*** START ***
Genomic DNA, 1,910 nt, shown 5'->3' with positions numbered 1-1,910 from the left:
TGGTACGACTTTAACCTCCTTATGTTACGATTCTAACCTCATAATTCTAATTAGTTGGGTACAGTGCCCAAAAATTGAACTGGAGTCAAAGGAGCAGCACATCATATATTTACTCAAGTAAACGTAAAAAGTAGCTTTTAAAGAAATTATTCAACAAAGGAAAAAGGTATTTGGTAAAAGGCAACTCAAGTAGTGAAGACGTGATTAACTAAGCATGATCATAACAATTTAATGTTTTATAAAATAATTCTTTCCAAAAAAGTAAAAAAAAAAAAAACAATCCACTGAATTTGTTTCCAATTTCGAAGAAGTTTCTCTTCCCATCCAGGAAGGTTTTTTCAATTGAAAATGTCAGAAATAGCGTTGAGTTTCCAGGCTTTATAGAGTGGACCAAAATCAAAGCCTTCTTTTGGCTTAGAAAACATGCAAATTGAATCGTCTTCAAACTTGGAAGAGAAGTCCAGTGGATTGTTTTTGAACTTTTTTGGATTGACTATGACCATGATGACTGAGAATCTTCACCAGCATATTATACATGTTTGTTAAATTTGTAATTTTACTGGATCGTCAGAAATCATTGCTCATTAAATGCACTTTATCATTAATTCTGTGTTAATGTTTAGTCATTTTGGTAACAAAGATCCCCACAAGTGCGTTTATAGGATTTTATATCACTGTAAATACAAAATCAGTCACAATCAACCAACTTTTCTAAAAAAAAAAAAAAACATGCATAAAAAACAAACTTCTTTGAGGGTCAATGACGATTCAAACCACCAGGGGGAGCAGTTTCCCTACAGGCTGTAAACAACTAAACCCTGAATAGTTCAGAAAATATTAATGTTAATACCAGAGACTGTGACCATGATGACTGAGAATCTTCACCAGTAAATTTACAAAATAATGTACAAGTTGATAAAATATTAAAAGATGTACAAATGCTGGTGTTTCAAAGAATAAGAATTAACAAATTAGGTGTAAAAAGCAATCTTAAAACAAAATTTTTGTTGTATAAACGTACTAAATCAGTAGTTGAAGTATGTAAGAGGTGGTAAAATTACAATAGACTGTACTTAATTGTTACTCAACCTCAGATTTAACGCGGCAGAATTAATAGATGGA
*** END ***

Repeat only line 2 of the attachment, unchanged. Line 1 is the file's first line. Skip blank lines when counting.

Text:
TGGTACGACTTTAACCTCCTTATGTTACGATTCTAACCTCATAATTCTAATTAGTTGGGTACAGTGCCCAAAAATTGAACTGGAGTCAAAGGAGCAGCACATCATATATTTACTCAAGTAAACGTAAAAAGTAGCTTTTAAAGAAATTATTCAACAAAGGAAAAAGGTATTTGGTAAAAGGCAACTCAAGTAGTGAAGACGTGATTAACTAAGCATGATCATAACAATTTAATGTTTTATAAAATAATTCTTTCCAAAAAAGTAAAAAAAAAAAAAACAATCCACTGAATTTGTTTCCAATTTCGAAGAAGTTTCTCTTCCCATCCAGGAAGGTTTTTTCAATTGAAAATGTCAGAAATAGCGTTGAGTTTCCAGGCTTTATAGAGTGGACCAAAATCAAAGCCTTCTTTTGGCTTAGAAAACATGCAAATTGAATCGTCTTCAAACTTGGAAGAGAAGTCCAGTGGATTGTTTTTGAACTTTTTTGGATTGACTATGACCATGATGACTGAGAATCTTCACCAGCATATTATACATGTTTGTTAAATTTGTAATTTTACTGGATCGTCAGAAATCATTGCTCATTAAATGCACTTTATCATTAATTCTGTGTTAATGTTTAGTCATTTTGGTAACAAAGATCCCCACAAGTGCGTTTATAGGATTTTATATCACTGTAAATACAAAATCAGTCACAATCAACCAACTTTTCTAAAAAAAAAAAAAAACATGCATAAAAAACAAACTTCTTTGAGGGTCAATGACGATTCAAACCACCAGGGGGAGCAGTTTCCCTACAGGCTGTAAACAACTAAACCCTGAATAGTTCAGAAAATATTAATGTTAATACCAGAGACTGTGACCATGATGACTGAGAATCTTCACCAGTAAATTTACAAAATAATGTACAAGTTGATAAAATATTAAAAGATGTACAAATGCTGGTGTTTCAAAGAATAAGAATTAACAAATTAGGTGTAAAAAGCAATCTTAAAACAAAATTTTTGTTGTATAAACGTACTAAATCAGTAGTTGAAGTATGTAAGAGGTGGTAAAATTACAATAGACTGTACTTAATTGTTACTCAACCTCAGATTTAACGCGGCAGAATTAATAGATGGA